In the case of shopping malls, CHH does not dispute that there are thousands of retail clothing stores in "areas contiguous" to the malls, where consumers can shop for women's fashion apparel or special size apparel, and that there are malls where only one or neither of the parties operates a specialty shop. CHH's contention that once consumers arrive at a mall, competition is confined to that mall, is both untenable and irrelevant for § 7 purposes. The record does not support such a finding. Ample evidence in the record indicates that the malls, whether directly or indirectly, compete with "free-standing" stores, as well as other malls. Moreover, this tells us nothing of how or why consumers make *252 such a choice and whether it is "exclusive". Indeed, the record indicates no such mall loyalty. CHH's reliance on Photovest Corp. v. Fotomat Corp., 606 F.2d 704 (7th Cir.1979), and Net Realty Holding Trust v. Franconia Properties, Inc., 544 F. Supp. 759 (E.D.Va.1982), also is misplaced. Photovest held only that there was a relevant product market for drive-through photo processing, as distinct from a market for conventional photo processing. The Court specifically stated that it was not deciding the relevant geographic market, but was accepting the geographic market determined by the district court, and agreed upon by the parties. 606 F.2d at 712 & n. 6. This geographic market was the "Indianapolis metropolitan area." Id. at 712. Photovest, thus, does not support the isolated market pockets which CHH urges this Court to accept.
Net Realty states that, "the court suggests that the relevant market for measuring the effect of the developer's exclusionary power is much larger than Springfield Mall. The market probably includes all of the malls within the suburban area of northern Virginia." 544 F. Supp. at 765. This expression must be understood in the context of the product there involved the leasing of retail space. "The product market in which Springfield Mall competes is the leasing of retail space, not just retail space in regional malls." Net Realty Holding Trust v. Franconia Properties, Inc., [1983-1] Trade Cas. (CCH) ¶ 60,522, at 69,308 (E.D.Va.1983). Given this product market, Net Realty does not support plaintiff's attempted analogy to an aggregate of shopping malls in Southern California as a relevant geographic market for women's apparel. The geographic market in Net Realty was suburban northern Virginia, not an aggregate of malls. Indeed, a number of other courts which have considered the question have rejected as economically insignificant any difference between retail stores in shopping malls and other retail stores. See American Key Corp. v. Cumberland Ass'n, 579 F. Supp. 1245 [1984-1] Trade Cas. (CCH) ¶ 65,888 (N.D.Ga.1983) (no separate market for retail sales of replacement keys in large, regional malls); Deauville Corp. v. Federated Dep't Stores, Inc., [1983-2] Trade Cas. (CCH) ¶ 65,599 at 68,985 (S.D.Tex.1983) (no separate market for retail space in shopping malls because "[i]t is clear that non-mall space is competitive with mall space ... it is irrelevant to consumers and retailers where they respectively buy and sell their products if the location is economically favorable to them"); Optivision, Inc. v. Syracuse Shopping Center Assoc., 472 F. Supp. 665, 677 (N.D.N.Y.1979) (no separate market for shopping mall retail sales of eyeglasses because "there are numerous commercial properties in the relevant geographic market which are suitable as alternative locations for a retail store.").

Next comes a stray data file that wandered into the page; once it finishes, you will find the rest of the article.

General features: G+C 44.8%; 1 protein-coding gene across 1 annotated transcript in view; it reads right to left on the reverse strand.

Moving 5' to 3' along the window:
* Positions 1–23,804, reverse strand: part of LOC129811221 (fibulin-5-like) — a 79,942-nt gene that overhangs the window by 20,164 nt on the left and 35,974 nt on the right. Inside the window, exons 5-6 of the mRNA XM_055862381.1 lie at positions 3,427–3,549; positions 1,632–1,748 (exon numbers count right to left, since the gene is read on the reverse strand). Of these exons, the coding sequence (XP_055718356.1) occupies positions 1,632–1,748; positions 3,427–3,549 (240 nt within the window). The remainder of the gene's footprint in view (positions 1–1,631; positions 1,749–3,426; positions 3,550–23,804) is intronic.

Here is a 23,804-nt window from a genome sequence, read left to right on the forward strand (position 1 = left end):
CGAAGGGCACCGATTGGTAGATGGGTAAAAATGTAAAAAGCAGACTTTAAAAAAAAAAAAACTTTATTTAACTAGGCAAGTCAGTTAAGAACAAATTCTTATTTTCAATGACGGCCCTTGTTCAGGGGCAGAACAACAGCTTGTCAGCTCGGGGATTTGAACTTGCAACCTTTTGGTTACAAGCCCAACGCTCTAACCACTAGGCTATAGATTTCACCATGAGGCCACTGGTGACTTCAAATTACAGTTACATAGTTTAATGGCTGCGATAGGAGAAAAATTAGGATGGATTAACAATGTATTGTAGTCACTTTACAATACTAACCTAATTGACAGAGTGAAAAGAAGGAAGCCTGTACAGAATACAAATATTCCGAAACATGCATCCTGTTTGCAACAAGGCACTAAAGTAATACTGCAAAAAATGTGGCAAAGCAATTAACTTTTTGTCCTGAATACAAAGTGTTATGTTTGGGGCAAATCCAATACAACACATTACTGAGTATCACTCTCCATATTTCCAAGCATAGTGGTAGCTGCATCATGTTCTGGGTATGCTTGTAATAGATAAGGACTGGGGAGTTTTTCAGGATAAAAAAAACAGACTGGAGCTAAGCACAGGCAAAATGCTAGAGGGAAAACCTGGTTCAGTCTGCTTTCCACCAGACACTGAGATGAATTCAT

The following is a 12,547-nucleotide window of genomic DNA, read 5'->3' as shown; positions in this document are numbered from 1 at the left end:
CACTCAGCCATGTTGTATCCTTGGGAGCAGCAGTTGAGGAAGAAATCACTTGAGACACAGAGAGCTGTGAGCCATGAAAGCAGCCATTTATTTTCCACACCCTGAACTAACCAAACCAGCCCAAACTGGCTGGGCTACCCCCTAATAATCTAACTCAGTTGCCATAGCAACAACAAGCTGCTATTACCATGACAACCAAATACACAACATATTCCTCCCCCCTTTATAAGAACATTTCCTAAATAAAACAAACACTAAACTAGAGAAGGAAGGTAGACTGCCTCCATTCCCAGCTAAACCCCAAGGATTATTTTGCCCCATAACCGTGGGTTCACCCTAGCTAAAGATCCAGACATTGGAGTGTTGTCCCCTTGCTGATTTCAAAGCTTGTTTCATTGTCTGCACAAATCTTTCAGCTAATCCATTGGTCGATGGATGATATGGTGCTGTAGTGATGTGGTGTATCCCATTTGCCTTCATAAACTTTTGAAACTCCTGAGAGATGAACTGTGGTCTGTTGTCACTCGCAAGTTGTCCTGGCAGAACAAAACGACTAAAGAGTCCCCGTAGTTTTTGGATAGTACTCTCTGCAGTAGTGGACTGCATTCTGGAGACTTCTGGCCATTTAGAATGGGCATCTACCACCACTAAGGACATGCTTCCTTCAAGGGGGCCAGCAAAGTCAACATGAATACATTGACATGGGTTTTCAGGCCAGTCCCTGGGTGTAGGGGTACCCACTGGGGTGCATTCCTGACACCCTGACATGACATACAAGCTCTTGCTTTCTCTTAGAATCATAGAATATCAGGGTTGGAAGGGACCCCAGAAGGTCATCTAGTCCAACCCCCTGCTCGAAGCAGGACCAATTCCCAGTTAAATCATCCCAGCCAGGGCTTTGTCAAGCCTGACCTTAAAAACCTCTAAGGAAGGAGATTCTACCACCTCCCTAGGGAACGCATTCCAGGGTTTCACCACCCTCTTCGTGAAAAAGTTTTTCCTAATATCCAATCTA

It is plain that CHH's selected geographic market neither "corresponds to the commercial realities of the industry," nor are they "economically significant." Brown Shoe, 370 U.S. at 294, 82 S. Ct. at 1502. Therefore, it is insufficient as a basis for determining whether, as CHH contends, the merger may substantially lessen competition. CHH has failed to carry its burden on this motion to adduce proof sufficient to sustain a finding of a relevant geographic market.
B. The Relevant Product Market
CHH suggests two product markets in which, it contends, it and Limited compete. The first is "moderate-priced women's fashion apparel." The second is "special-sized women's apparel." Neither of these is a sufficiently concise and meaningful definition to constitute a relevant product market for § 7 purposes.
The criteria CHH uses in delineating its suggested product markets are too subjective to be defined in economic terms. For example, CHH contends that the "contours" of the "moderate-priced women's fashion apparel" market are "principally defined by (1) moderate prices, (2) fashion orientation, and (3) the specialty store setting in which the merchandise is sold." CHH further contends that "[t]hese features are designed to attract a distinct *253 group of customers: fashion-oriented females in the 20 to 40 year age bracket." (Pltf's. Memo. in Support at 11.)